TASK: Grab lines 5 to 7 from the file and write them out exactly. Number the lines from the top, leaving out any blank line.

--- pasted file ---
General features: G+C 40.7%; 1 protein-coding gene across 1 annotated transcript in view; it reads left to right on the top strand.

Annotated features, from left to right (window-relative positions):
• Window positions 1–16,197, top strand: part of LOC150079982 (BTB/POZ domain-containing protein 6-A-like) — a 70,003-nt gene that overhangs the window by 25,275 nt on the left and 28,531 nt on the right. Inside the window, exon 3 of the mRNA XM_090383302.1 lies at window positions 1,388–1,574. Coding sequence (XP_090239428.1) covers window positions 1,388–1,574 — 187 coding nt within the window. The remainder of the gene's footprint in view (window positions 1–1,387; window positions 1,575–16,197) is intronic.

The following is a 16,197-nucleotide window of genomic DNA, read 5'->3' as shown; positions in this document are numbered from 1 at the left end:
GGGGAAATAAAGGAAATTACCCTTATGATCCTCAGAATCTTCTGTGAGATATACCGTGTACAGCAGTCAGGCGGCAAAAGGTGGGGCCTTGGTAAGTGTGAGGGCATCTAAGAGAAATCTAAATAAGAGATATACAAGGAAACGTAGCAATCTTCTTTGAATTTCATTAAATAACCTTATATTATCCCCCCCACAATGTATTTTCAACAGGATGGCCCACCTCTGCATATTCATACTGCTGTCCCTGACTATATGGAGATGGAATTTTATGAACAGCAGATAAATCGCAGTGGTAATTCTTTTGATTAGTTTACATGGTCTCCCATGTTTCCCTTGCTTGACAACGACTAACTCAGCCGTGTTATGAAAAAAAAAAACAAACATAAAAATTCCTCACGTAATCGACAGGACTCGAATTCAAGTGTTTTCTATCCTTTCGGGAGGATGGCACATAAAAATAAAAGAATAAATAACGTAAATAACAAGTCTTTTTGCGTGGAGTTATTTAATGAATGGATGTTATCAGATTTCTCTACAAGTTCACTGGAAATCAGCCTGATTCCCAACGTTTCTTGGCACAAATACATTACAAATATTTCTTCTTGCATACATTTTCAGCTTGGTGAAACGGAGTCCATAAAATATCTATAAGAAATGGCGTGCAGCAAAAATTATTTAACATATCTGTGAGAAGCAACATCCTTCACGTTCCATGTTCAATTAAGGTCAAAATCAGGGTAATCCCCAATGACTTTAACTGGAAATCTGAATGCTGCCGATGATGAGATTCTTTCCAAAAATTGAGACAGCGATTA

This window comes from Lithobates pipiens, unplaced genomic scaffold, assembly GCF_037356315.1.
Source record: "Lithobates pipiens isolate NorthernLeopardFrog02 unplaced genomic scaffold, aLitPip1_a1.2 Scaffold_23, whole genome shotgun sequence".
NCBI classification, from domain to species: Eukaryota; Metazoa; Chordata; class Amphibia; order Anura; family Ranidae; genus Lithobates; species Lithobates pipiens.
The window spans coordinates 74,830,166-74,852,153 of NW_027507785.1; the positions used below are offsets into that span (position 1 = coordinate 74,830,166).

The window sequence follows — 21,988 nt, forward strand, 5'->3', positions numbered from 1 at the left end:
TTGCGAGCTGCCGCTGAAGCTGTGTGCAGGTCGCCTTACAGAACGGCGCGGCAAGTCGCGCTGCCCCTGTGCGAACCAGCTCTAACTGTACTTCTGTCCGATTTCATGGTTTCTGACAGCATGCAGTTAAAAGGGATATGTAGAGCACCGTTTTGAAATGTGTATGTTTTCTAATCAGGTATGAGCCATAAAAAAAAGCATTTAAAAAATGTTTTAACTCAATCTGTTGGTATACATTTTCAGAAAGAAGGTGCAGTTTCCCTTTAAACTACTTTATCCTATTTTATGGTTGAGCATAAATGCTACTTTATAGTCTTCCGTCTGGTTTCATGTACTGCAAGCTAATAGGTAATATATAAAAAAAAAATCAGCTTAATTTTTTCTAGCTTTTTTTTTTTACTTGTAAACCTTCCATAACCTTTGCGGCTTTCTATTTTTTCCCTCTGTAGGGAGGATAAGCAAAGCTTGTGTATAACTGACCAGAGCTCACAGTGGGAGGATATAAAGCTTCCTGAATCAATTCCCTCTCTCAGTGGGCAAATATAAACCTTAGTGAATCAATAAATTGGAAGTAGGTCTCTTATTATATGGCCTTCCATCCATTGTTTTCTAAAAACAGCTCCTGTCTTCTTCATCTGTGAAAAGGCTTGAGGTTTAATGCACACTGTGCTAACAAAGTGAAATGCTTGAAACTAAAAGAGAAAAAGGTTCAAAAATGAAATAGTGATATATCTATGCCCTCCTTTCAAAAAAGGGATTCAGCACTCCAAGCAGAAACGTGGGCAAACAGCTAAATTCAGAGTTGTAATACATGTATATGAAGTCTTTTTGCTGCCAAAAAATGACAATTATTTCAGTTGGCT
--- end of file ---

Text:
GGGGAAATAAAGGAAATTACCCTTATGATCCTCAGAATCTTCTGTGAGATATACCGTGTACAGCAGTCAGGCGGCAAAAGGTGGGGCCTTGGTAAGTGTGAGGGCATCTAAGAGAAATCTAAATAAGAGATATACAAGGAAACGTAGCAATCTTCTTTGAATTTCATTAAATAACCTTATATTATCCCCCCCACAATGTATTTTCAACAGGATGGCCCACCTCTGCATATTCATACTGCTGTCCCTGACTATATGGAGATGGAATTTTATGAACAGCAGATAAATCGCAGTGGTAATTCTTTTGATTAGTTTACATGGTCTCCCATGTTTCCCTTGCTTGACAACGACTAACTCAGCCGTGTTATGAAAAAAAAAAACAAACATAAAAATTCCTCACGTAATCGACAGGACTCGAATTCAAGTGTTTTCTATCCTTTCGGGAGGATGGCACATAAAAATAAAAGAATAAATAACGTAAATAACAAGTCTTTTTGCGTGGAGTTATTTAATGAATGGATGTTATCAGATTTCTCTACAAGTTCACTGGAAATCAGCCTGATTCCCAACGTTTCTTGGCACAAATACATTACAAATATTTCTTCTTGCATACATTTTCAGCTTGGTGAAACGGAGTCCATAAAATATCTATAAGAAATGGCGTGCAGCAAAAATTATTTAACATATCTGTGAGAAGCAACATCCTTCACGTTCCATGTTCAATTAAGGTCAAAATCAGGGTAATCCCCAATGACTTTAACTGGAAATCTGAATGCTGCCGATGATGAGATTCTTTCCAAAAATTGAGACAGCGATTA

This window comes from Lithobates pipiens, unplaced genomic scaffold, assembly GCF_037356315.1.
Source record: "Lithobates pipiens isolate NorthernLeopardFrog02 unplaced genomic scaffold, aLitPip1_a1.2 Scaffold_23, whole genome shotgun sequence".